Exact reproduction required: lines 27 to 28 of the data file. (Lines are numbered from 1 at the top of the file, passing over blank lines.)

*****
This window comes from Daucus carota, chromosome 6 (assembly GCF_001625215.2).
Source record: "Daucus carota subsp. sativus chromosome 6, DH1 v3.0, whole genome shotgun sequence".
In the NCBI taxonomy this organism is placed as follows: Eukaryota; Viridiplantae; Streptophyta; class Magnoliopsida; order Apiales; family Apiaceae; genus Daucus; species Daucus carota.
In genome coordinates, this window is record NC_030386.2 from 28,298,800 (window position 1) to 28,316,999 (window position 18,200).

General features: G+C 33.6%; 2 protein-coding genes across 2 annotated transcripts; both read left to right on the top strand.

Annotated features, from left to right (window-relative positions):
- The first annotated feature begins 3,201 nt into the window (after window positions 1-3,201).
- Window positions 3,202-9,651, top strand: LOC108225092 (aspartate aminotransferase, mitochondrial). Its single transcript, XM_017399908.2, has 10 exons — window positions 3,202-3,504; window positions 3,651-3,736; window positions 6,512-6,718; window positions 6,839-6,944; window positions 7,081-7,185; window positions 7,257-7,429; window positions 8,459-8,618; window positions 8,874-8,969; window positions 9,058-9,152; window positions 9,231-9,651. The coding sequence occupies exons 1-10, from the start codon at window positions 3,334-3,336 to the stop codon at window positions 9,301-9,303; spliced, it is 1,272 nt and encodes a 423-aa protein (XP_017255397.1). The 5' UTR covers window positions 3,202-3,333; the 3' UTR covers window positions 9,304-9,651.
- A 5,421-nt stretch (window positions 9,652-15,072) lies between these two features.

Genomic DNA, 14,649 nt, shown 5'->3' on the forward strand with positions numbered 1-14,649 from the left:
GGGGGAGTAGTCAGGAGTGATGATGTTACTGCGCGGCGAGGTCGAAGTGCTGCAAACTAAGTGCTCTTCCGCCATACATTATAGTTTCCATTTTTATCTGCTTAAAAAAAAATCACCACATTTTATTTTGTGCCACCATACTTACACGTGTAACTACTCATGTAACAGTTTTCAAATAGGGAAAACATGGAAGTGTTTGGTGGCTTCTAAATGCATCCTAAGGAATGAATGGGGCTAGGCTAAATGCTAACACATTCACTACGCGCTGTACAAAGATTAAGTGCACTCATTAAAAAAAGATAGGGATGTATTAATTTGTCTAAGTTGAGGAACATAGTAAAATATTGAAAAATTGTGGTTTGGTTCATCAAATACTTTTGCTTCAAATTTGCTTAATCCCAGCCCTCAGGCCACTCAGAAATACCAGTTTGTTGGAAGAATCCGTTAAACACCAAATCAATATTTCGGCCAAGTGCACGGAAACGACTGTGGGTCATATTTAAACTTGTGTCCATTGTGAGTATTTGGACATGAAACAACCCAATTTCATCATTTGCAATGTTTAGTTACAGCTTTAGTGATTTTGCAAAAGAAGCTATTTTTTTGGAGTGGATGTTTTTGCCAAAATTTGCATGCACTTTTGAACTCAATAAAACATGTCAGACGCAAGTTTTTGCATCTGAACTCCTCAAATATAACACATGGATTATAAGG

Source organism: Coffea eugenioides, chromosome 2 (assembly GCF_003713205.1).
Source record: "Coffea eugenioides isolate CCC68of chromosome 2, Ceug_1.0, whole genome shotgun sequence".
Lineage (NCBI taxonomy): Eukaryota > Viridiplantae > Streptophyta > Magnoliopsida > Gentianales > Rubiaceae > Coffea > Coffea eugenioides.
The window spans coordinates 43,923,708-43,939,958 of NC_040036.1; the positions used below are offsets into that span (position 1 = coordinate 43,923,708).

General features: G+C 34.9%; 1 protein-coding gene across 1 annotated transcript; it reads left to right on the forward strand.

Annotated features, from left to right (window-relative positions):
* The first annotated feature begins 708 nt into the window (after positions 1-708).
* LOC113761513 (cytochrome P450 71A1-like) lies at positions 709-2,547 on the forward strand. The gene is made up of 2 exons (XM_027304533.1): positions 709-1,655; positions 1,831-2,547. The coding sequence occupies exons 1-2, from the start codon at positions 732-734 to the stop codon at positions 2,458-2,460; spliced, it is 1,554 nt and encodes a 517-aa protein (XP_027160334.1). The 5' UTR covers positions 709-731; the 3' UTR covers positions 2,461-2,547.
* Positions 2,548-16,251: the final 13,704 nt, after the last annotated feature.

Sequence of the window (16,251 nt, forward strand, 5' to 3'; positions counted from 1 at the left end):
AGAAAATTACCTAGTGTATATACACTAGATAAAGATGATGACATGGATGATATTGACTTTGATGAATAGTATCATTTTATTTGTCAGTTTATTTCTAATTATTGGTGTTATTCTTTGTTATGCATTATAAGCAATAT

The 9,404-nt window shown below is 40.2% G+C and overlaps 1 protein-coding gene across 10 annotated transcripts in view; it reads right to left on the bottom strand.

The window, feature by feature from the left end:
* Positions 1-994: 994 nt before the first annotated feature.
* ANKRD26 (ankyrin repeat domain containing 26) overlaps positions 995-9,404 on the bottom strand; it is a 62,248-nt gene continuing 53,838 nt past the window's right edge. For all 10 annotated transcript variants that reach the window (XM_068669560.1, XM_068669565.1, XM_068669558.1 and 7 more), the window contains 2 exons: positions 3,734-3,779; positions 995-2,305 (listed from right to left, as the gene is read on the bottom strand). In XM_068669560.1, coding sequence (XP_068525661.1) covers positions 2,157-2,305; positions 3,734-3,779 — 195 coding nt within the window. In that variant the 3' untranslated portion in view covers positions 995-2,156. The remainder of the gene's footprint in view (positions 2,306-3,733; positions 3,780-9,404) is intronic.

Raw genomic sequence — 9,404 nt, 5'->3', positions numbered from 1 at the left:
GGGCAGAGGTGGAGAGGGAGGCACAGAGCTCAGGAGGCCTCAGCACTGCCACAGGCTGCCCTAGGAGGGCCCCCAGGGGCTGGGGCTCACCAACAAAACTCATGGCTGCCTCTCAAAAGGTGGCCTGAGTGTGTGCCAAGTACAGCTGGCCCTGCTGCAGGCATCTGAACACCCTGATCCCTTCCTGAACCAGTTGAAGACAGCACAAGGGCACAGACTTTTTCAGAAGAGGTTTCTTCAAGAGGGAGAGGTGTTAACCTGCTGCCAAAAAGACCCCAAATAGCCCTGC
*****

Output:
Raw genomic sequence — 9,404 nt, 5'->3', positions numbered from 1 at the left:
GGGCAGAGGTGGAGAGGGAGGCACAGAGCTCAGGAGGCCTCAGCACTGCCACAGGCTGCCCTAGGAGGGCCCCCAGGGGCTGGGGCTCACCAACAAAACTCATGGCTGCCTCTCAAAAGGTGGCCTGAGTGTGTGCCAAGTACAGCTGGCCCTGCTGCAGGCATCTGAACACCCTGATCCCTTCCTGAACCAGTTGAAGACAGCACAAGGGCACAGACTTTTTCAGAAGAGGTTTCTTCAAGAGGGAGAGGTGTTAACCTGCTGCCAAAAAGACCCCAAATAGCCCTGC